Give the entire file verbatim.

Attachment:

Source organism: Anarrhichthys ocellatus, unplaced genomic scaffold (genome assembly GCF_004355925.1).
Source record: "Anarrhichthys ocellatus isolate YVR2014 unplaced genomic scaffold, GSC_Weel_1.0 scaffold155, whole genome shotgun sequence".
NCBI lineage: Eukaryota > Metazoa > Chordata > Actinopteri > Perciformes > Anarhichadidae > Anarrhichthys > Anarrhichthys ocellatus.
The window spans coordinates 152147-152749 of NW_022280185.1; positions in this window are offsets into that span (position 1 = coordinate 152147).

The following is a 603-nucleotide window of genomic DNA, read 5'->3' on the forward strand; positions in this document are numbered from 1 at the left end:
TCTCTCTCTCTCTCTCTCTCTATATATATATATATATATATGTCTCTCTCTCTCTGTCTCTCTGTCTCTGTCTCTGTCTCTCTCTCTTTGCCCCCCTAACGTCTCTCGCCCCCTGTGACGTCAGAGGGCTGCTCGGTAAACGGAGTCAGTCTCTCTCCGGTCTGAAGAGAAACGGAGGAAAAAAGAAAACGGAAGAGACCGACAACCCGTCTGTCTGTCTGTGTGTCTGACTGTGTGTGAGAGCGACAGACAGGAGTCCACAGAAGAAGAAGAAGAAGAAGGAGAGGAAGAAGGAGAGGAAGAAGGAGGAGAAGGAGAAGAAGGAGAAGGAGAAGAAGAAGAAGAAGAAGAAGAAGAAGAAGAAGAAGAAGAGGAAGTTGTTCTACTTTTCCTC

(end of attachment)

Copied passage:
Source organism: Anarrhichthys ocellatus, unplaced genomic scaffold (genome assembly GCF_004355925.1).
Source record: "Anarrhichthys ocellatus isolate YVR2014 unplaced genomic scaffold, GSC_Weel_1.0 scaffold155, whole genome shotgun sequence".
NCBI lineage: Eukaryota > Metazoa > Chordata > Actinopteri > Perciformes > Anarhichadidae > Anarrhichthys > Anarrhichthys ocellatus.
The window spans coordinates 152147-152749 of NW_022280185.1; positions in this window are offsets into that span (position 1 = coordinate 152147).

The following is a 603-nucleotide window of genomic DNA, read 5'->3' on the forward strand; positions in this document are numbered from 1 at the left end:
TCTCTCTCTCTCTCTCTCTCTATATATATATATATATATATGTCTCTCTCTCTCTGTCTCTCTGTCTCTGTCTCTGTCTCTCTCTCTTTGCCCCCCTAACGTCTCTCGCCCCCTGTGACGTCAGAGGGCTGCTCGGTAAACGGAGTCAGTCTCTCTCCGGTCTGAAGAGAAACGGAGGAAAAAAGAAAACGGAAGAGACCGACAACCCGTCTGTCTGTCTGTGTGTCTGACTGTGTGTGAGAGCGACAGACAGGAGTCCACAGAAGAAGAAGAAGAAGAAGGAGAGGAAGAAGGAGAGGAAGAAGGAGGAGAAGGAGAAGAAGGAGAAGGAGAAGAAGAAGAAGAAGAAGAAGAAGAAGAAGAAGAAGAAGAGGAAGTTGTTCTACTTTTCCTC